Mehboob Khan, who directed Aan, Andaz and Mother India, also made this unusual film. It explores themes that were avant garde for the 50’s: a man’s sudden succumbing to sheer lust, while being in love with another woman; a woman’s sympathy for `the other woman’; a villain who’s shades of grey rather than totally black-hearted. Not exactly standard Bollywood fare. There are clichés of course, but on the whole, this is worth a watch.
Sonia (Nimmi) is a poor village milkmaid who lives with her father and nasty stepmother. She strikes me as a bit of a halfwit (her most involved conversations seem to be with cattle and birds; and she’s gaping, wide-eyed, in most scenes), but maybe that was just supposed to be naiveté.
Sonia’s being pursued by Sankat (Jayant). She spurns him—with reason, too: he’s lecherous, and a crook. In fact, these days, he’s been helping brew trouble by thrashing some villagers who want to hold the annual village fair on land Sankat claims is his.
Sonia, fed up with Sankat, flees from him, and bumps into a newcomer. He’s an urbane young lawyer named Amarnath (Dilip Kumar, looking very handsome), and when he scratches himself on some cactus, Sonia binds him up. She’s obviously shy but fascinated; he seems intrigued, but no more.
Amar’s munshi has been after him to get married. He gives Amar a photograph of a girl, Anju (Madhubala), suggesting her as a bride. Amar, even without meeting her, is smitten. A while later, he gets an opportunity to meet the lady herself: a sophisticated and educated woman who barges into his home asking him why he’s planning to defend Sankat in his quarrel with the villagers.
Though Amar’s been representing Sankat, he’s also been telling him to reform. Now, besotted with Anju, he does a volte face and ends up proving Sankat’s got no real right to the land. The villagers are jubilant, Sankat’s philosophical, and Anju is fast falling for Amar.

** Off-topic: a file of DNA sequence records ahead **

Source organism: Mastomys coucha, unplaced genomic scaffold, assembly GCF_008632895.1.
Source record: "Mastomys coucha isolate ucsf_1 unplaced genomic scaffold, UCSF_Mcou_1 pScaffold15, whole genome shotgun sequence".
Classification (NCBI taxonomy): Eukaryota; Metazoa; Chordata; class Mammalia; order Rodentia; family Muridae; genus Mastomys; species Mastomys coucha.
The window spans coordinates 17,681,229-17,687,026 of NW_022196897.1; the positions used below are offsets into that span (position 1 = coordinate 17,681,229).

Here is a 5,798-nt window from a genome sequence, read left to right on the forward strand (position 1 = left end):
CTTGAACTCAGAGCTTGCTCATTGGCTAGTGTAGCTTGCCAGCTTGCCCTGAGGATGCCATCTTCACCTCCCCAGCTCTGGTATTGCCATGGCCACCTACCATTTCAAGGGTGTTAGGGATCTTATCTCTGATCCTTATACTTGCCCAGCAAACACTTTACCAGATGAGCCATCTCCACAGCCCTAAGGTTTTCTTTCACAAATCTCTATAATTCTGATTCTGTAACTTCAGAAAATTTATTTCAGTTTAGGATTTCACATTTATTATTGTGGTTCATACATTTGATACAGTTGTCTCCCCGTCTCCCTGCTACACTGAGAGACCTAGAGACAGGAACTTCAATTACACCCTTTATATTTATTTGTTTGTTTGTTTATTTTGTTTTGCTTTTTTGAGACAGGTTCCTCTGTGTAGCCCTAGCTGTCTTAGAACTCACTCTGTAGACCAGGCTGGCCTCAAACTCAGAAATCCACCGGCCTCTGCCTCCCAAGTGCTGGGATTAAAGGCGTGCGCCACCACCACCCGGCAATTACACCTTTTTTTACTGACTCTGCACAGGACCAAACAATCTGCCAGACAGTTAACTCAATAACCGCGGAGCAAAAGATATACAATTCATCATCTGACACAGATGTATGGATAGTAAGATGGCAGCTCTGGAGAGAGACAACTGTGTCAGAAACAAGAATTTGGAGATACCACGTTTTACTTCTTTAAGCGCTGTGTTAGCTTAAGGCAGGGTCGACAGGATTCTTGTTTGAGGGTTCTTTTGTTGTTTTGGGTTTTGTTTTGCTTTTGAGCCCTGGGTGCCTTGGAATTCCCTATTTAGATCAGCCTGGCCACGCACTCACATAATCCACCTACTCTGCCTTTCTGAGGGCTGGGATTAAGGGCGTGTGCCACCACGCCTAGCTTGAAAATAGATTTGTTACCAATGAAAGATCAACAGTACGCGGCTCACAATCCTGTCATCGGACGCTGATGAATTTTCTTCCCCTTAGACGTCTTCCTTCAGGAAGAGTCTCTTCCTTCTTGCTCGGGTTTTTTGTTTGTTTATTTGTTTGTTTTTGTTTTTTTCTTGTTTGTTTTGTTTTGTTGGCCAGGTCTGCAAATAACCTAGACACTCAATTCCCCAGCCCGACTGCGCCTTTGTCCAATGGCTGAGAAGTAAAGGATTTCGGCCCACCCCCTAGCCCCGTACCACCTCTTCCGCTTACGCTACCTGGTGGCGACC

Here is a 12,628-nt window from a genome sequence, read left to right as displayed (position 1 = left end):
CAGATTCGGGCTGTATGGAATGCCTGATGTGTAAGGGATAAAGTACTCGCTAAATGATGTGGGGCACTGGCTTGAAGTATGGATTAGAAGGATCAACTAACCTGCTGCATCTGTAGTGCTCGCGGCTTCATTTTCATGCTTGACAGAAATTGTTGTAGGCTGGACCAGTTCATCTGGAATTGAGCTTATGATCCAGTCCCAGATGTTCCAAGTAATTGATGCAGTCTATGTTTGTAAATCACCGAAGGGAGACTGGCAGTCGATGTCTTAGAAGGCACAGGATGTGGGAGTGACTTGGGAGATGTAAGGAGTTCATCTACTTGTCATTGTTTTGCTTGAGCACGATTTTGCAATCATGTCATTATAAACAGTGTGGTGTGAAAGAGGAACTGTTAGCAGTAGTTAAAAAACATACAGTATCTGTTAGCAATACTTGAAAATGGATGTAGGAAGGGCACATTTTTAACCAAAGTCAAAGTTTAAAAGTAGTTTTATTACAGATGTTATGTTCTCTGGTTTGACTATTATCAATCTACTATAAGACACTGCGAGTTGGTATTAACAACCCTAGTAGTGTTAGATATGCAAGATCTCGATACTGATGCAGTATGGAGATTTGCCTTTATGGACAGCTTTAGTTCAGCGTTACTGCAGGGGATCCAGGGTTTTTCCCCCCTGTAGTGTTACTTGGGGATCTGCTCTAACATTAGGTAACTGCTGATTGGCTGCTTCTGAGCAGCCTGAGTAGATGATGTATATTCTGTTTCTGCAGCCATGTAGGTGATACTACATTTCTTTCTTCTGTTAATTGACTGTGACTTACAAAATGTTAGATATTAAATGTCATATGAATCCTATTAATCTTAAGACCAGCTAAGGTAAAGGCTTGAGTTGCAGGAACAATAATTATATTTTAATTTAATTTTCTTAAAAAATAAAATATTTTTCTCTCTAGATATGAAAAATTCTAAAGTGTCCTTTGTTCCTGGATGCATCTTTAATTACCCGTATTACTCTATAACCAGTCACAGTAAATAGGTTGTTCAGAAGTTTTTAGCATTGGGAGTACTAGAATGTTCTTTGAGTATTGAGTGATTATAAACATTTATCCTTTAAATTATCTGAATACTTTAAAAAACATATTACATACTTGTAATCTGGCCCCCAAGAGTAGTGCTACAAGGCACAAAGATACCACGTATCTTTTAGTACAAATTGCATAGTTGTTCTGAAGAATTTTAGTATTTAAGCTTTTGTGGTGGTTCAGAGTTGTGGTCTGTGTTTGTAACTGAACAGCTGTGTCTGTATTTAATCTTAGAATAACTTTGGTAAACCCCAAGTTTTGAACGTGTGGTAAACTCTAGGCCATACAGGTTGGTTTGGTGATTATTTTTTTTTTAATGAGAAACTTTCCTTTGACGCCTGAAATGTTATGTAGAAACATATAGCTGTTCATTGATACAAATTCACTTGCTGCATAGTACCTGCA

The fair’s held; Amar and Anju are well on the way to being engaged. Sonia—defying Sankat’s high-handed admonitions—dances at the fair, and when she’s on her way back home that night, Sankat tries to rape her. The night turns stormy, and Sonia runs into Amar’s haveli for shelter.
Amar has just received a telegram from his father, who’s very ill. But when he discovers Sonia in the house, all thoughts of going to visit his father vanish. Amar succumbs to a sudden fit of passion—and rapes Sonia.
Later that night, Sonia goes back home, shattered. (This, by the way, is one of the most memorable scenes in the film. Nimmi hams her way through Amar, but this scene—where she climbs up to the hayloft and tells her parents and Sankat she wants to be left alone, is anguish itself. Very poignant).
Over the days that follow, Amar is eaten up by guilt. He wants to confess all to Anju, but can’t summon up the courage to do so. Anju realises something is wrong.
But Amar stays quiet, and so does Sonia. Sankat, meanwhile, has been coaxing and bribing Sonia’s stepmother to let him marry Sonia. On the day of the wedding, Sonia breaks down and refuses to marry anyone, saying she’s already married. Anju, who’s been invited for the wedding with Amar, tries to get Sonia to divulge the name of her `husband’.
Nothing comes of it. The wedding doesn’t take place. Amar and Sonia keep mum, and Amar, now engaged to Anju, is getting steadily more distraught. Sonia comes to meet him at his home (which is being renovated) and there’s an accident—the ceiling collapses—in which Amar nearly dies. He recovers (thanks to the incessant prayers of both Anju and Sonia), and shortly after, Anju discovers—by sheer coincidence—who Sonia’s mysterious lover is.
What I liked about this film:
The characters have nuances you didn’t see in most run-of-the-mill Hindi films of the 50’s and 60’s. They’re shades of grey rather than black and white: Amar, for instance, is the hero, but he’s also a spineless creature who takes an eternity to admit the awful truth. And he’s human too, able to love one woman and yet feel lust for another. Sankat is equally interesting: crooked as a corkscrew and lusting after Sonia, but being tender and understanding when she confesses she’s in love with another man.
The acting, especially Dilip Kumar and Madhubala. And yes, the chemistry between them is great!
Madhubala. Need I say more? She has my vote as the most beautiful woman in Bollywood. Here’s why:
What I didn’t like:
Nimmi. She’s almost as infuriatingly hammy and theatrical here as she was in Aan.
The songs (especially Insaaf ka mandir hai yeh) are good, but there are just too many of them. Fewer songs, fewer interruptions, and it might have been a whole lot better.
Sonia’s love for her rapist is a little hard to swallow. True, she was fascinated by him earlier, but her agony after he rapes her is palpable—and doesn’t fit with her later near-reverence for Amar.
That said and done, this is a good film. Though the end is predictable, the premise of a hero who’s not quite a demi-god is a welcome departure from the standard!